Browsing articles from "February, 2012"
Feb 17, 2012

Necklace of death: Here’s what ocean waste does to marine animals (VIDEO)

A video made by Alaska Department of Fish and Game shows how oceans waste threaten marine animal lives.

A study on a species of seal called the Steller sea lion (Eumetopias jubatus), an endangered species living on the coast of southeastern Alaska, found that, often, these animals die from plastic or rubber bands that their hook or fishing gear used to catch salmon.

Between 2000 and 2007, researchers found 386 cases where animals died because of waste, but the number of victims seems to be much higher. In addition, experts argue that the same is true for other species of mammals, seabirds and turtles.

In Alaskan waters, Steller sea lions, northern fur seals well (Callorhinus ursinus) are the animals most affected by marine litter. However, unlike sea lions, seals Nordic seem to swallow hooks.

During an investigation, the scientists found that a population made up of nearly 500,000 seals that live on the island Pribilof northern summer and autumn, 100 copies were damaged waste.

Experts explained that in these areas, where sea currents converge, forming islands of waste that fish prefer them because they provide shelter. So the seals that eat these fish end up Foraging in piles of debris, injuring it. If adults are injured in search of food, babies become trapped in trying to play with the cable loop or plastic, which come as some loops.

To stop the disaster, under the slogan “Lose the Loop” (“Escape the trap”), experts recommend that before putting them away, to cut to pieces any cable or plastic debris that might catch these animals. Other proposed solutions to reduce the volume of waste discarded by ships and any material that could wrap around the neck of an animal.

Feb 16, 2012

Know why zebras have stripes? Scientists do!

The reason why zebras have evolved to have those black and white stripes that characterize them was a matter of dispute among scientists for decades. Now, a team of researchers from Hungary and Sweden announced deciphering the mystery.

Streaks are meant to keep away hematophagous flies, scientists say. The study published in the Journal of Experimental Biology shows that the pattern created by black and white stripes like zebras are becoming unattractive to the “insect-vampire”.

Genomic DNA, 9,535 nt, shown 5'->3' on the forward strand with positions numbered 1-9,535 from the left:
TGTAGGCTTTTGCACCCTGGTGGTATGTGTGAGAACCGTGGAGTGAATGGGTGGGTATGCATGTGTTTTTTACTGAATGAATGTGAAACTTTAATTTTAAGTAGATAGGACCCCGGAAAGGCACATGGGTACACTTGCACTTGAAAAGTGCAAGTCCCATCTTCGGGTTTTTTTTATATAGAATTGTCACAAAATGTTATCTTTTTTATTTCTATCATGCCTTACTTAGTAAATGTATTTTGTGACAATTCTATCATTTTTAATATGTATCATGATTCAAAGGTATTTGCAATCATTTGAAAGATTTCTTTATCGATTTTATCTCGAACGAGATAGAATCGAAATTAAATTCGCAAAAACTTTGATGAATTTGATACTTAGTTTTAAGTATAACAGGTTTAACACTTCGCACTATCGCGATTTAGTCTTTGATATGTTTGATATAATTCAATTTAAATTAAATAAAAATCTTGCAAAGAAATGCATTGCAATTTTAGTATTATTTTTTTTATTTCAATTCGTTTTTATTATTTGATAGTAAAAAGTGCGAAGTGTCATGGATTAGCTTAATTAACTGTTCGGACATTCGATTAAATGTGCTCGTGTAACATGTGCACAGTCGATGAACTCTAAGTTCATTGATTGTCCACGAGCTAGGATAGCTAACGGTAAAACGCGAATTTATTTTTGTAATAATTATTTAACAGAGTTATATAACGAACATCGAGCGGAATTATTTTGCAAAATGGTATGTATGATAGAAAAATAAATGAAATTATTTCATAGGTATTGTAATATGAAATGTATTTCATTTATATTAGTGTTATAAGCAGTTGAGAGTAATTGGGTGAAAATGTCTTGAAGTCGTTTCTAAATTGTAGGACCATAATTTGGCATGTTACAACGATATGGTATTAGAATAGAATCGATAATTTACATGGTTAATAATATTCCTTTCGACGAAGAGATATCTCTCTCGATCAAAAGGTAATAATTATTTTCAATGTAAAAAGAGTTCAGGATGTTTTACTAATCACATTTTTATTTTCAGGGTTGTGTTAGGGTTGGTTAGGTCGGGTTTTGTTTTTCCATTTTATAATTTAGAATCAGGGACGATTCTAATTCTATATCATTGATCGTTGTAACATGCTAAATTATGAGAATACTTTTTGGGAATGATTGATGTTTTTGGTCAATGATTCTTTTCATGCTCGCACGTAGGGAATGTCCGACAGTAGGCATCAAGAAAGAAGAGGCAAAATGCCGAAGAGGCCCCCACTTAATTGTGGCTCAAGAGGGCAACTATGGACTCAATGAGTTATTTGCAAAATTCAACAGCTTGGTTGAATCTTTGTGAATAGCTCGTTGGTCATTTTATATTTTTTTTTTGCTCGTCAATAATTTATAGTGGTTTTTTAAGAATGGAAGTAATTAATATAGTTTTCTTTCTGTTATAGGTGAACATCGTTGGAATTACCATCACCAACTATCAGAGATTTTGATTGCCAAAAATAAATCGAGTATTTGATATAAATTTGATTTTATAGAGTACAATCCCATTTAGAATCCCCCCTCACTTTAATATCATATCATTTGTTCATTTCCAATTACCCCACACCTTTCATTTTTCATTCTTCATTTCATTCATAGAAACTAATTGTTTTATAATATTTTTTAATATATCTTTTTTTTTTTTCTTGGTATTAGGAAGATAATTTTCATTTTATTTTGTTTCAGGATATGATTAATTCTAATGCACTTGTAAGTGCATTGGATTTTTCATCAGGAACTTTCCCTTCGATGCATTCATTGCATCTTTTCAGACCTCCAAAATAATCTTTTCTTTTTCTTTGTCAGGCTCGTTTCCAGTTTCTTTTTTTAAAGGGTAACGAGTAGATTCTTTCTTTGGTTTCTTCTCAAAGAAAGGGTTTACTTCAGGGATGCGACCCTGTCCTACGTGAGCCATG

The secret lies in how it reflects light striped pattern.

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Feb 7, 2012

Back When Sahara Was Green and Fertile

Sahara! For everyone, this word evokes the desert: a desert of sand and stone, with hot sun, a world almost barren, hot and dry to the destruction of every living thing. The obstinacy with which we cling to this image, remember that the Sahara is still alive – some animals and plants adapted to these extreme miracle – that there are oases where water feeds plantations, animals and humans and protects the centuries life settlements.

More than we could imagine the whole Sahara as a green and fertile plains. However, this land, which is now for us all, Desert, was once – in a few thousand years ago – a huge green expanse, replete with vigor, swarming of animals and inhabited by people who enjoyed this abundance and living on her account. What happened to that haven?

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Feb 6, 2012

Earth’s oceans more acid in last 200 years than in earlier 21,000 years

New research conducted by specialists from the University of Hawaii came to a shocking conclusion: carbon emissions of anthropogenic origin have caused ocean acidification at a rate greater than natural.

This will lead to the extinction of many organisms that live in Earth’s waters, the most affected being mollusks and corals.

In certain regions of the planet, the acidity increased more in the last two centuries earlier than 21,000 years, the study said.

Increased acidity of oceans makes it difficult to build protective layers they need to survive among mollusks and corals.

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